How Far Back in Time Could an English Speaker Go and Still Understand the Language ?

In a Nutshell :  it would be somewhere between 400 to 500 years ago => approximately from the mid-1500’s, ie the mid 16th Century.


In order to justify this let’s compare how the speech of ‘English’ speakers sounded in Chaucer’s time, the late 14th Century, with that in the late 16th Century – at the time of Shakespeare.



 Chaucer’s English


Here’s the first four lines from the Prologue to Chaucer’s Cantebury tales, in the “original” “language” (which is still very much English, just an “older” version of it) :

Whan that aprill with his shoures soote
The droghte of march hath perced to the roote,
And bathed every veyne in swich licour
Of which vertu engendred is the flour;


And a more up-to-date translation :

When April with his showers sweet with fruit
The drought of March has pierced unto the root
And bathed each vein with liquor that has power
To generate therein and sire the flower;

Once you see the original written version against the modern version then its clear that most untrained English speakers would probably be able to work it out and apply it to other written works. However, modern English speakers when faced with someone actually speaking this would struggle much more – this is how it would have sounded ….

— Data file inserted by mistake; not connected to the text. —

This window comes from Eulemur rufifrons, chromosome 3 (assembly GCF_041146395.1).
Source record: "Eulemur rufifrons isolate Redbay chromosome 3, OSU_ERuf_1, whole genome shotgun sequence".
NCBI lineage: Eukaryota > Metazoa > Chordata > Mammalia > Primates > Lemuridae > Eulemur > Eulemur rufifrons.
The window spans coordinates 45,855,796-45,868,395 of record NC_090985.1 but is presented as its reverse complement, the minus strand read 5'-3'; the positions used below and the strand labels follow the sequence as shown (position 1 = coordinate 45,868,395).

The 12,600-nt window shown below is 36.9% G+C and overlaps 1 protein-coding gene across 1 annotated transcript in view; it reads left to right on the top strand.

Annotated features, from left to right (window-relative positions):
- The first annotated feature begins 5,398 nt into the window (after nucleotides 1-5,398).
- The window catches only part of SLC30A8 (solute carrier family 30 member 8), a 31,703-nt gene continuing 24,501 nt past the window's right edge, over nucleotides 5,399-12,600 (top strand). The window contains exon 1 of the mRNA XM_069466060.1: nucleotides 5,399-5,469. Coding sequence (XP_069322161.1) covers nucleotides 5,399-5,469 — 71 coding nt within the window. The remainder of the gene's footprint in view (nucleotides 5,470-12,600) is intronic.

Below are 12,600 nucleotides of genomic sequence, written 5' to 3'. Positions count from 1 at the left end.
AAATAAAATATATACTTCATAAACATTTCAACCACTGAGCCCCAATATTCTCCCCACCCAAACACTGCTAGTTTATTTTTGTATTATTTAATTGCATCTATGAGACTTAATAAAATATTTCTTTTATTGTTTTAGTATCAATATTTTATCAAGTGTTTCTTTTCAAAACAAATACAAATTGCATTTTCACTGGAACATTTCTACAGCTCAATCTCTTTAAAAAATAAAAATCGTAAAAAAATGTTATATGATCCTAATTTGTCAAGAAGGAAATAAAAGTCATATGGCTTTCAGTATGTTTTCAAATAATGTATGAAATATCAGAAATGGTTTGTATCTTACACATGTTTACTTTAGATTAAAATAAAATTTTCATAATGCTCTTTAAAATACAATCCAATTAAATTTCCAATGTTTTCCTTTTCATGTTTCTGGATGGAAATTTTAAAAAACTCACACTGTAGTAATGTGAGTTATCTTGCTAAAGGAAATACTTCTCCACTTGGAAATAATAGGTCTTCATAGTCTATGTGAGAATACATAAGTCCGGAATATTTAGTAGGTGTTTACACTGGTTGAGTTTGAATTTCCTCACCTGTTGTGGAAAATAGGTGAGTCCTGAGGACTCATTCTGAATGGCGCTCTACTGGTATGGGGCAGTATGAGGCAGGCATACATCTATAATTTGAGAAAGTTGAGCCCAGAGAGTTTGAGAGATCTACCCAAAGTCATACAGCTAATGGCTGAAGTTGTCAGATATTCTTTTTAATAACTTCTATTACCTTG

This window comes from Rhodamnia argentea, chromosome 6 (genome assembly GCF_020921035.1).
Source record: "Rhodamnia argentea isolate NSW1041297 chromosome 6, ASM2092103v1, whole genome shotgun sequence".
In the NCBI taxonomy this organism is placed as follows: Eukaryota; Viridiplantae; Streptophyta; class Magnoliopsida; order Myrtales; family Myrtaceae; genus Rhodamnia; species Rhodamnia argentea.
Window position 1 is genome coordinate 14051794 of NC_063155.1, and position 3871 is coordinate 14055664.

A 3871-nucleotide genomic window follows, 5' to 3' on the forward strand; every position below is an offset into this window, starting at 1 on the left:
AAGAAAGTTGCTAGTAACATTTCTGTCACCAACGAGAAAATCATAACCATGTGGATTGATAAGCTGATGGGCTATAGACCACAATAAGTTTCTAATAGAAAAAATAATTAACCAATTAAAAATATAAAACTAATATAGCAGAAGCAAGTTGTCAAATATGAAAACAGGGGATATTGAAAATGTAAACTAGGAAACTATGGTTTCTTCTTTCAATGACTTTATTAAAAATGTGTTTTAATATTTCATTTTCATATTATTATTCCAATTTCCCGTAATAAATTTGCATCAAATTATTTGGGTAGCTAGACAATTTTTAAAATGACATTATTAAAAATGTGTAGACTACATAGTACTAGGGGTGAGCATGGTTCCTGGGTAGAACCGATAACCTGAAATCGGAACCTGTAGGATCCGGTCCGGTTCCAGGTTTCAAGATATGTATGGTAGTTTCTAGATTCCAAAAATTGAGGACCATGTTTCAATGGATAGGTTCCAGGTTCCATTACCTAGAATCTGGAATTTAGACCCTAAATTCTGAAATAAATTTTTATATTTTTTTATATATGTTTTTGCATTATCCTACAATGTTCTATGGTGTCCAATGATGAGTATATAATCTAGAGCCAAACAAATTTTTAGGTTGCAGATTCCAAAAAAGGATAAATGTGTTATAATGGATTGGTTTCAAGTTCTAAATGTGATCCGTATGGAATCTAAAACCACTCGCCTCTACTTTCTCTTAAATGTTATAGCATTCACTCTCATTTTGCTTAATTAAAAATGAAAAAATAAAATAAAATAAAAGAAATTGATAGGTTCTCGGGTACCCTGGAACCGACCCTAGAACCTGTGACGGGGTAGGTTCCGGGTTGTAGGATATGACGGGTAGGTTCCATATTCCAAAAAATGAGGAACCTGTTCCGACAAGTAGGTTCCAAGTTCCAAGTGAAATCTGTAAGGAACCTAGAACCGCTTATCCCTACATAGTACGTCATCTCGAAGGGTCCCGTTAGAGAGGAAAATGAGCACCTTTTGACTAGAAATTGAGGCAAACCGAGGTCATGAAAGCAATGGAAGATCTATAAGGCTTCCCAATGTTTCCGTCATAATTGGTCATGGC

Shakespeare’s English


Let’s compare this with what Shakespeare’s English would have sounded like in the late 16th Century ….




 So What Happend?


The reason why modern day English speakers would struggle so much with late 14th & 15th Century English is the sound of long vowels.

Between the 15th and the 16th centuries something occurred to the English language that linguistic historians call “the great vowel shift” which affected the sound of English’s long vowels. For example, a word like “goose” would have been pronounced “goas” (oa as in boat) in the 15th century and it would not be pronounced “goos” until sometime in the 16th century. “mice” would have been pronounced “mees”, “house” –“hoos”; “name” — “nahm”, “feet” — “fayt” (ay as in “pay”), etc. The language was in a radical shift during the 15th century and into at least the middle of the 16th century.



Author: Robert

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